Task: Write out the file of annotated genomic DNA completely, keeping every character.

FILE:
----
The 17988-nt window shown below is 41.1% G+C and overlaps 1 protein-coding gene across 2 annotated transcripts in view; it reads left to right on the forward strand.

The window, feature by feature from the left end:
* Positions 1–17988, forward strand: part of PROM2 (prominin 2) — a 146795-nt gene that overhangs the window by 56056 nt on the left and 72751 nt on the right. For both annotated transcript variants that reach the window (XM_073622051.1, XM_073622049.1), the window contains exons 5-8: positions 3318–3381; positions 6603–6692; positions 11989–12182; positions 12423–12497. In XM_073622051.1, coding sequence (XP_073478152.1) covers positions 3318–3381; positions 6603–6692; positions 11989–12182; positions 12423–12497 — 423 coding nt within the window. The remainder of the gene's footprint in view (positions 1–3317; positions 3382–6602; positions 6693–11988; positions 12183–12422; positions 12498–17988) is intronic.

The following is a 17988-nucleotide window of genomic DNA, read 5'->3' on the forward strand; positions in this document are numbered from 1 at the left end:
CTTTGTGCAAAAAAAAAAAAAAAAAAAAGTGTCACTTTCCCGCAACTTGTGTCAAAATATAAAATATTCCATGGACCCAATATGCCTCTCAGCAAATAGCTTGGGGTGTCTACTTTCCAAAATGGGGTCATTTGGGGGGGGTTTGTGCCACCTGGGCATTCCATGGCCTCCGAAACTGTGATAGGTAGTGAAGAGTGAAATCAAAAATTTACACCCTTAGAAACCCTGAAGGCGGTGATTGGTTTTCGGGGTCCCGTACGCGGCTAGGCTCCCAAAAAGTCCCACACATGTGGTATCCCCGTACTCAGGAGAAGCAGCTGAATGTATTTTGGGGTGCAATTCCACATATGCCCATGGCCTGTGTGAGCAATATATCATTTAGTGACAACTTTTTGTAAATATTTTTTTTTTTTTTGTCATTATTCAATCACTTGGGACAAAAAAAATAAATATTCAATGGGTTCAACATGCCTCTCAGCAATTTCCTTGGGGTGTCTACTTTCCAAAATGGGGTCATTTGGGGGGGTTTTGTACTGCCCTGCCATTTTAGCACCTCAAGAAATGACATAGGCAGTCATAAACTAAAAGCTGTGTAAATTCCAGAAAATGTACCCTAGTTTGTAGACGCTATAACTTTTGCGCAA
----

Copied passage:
The 17988-nt window shown below is 41.1% G+C and overlaps 1 protein-coding gene across 2 annotated transcripts in view; it reads left to right on the forward strand.

The window, feature by feature from the left end:
* Positions 1–17988, forward strand: part of PROM2 (prominin 2) — a 146795-nt gene that overhangs the window by 56056 nt on the left and 72751 nt on the right. For both annotated transcript variants that reach the window (XM_073622051.1, XM_073622049.1), the window contains exons 5-8: positions 3318–3381; positions 6603–6692; positions 11989–12182; positions 12423–12497. In XM_073622051.1, coding sequence (XP_073478152.1) covers positions 3318–3381; positions 6603–6692; positions 11989–12182; positions 12423–12497 — 423 coding nt within the window. The remainder of the gene's footprint in view (positions 1–3317; positions 3382–6602; positions 6693–11988; positions 12183–12422; positions 12498–17988) is intronic.

The following is a 17988-nucleotide window of genomic DNA, read 5'->3' on the forward strand; positions in this document are numbered from 1 at the left end:
CTTTGTGCAAAAAAAAAAAAAAAAAAAAGTGTCACTTTCCCGCAACTTGTGTCAAAATATAAAATATTCCATGGACCCAATATGCCTCTCAGCAAATAGCTTGGGGTGTCTACTTTCCAAAATGGGGTCATTTGGGGGGGGTTTGTGCCACCTGGGCATTCCATGGCCTCCGAAACTGTGATAGGTAGTGAAGAGTGAAATCAAAAATTTACACCCTTAGAAACCCTGAAGGCGGTGATTGGTTTTCGGGGTCCCGTACGCGGCTAGGCTCCCAAAAAGTCCCACACATGTGGTATCCCCGTACTCAGGAGAAGCAGCTGAATGTATTTTGGGGTGCAATTCCACATATGCCCATGGCCTGTGTGAGCAATATATCATTTAGTGACAACTTTTTGTAAATATTTTTTTTTTTTTTGTCATTATTCAATCACTTGGGACAAAAAAAATAAATATTCAATGGGTTCAACATGCCTCTCAGCAATTTCCTTGGGGTGTCTACTTTCCAAAATGGGGTCATTTGGGGGGGTTTTGTACTGCCCTGCCATTTTAGCACCTCAAGAAATGACATAGGCAGTCATAAACTAAAAGCTGTGTAAATTCCAGAAAATGTACCCTAGTTTGTAGACGCTATAACTTTTGCGCAA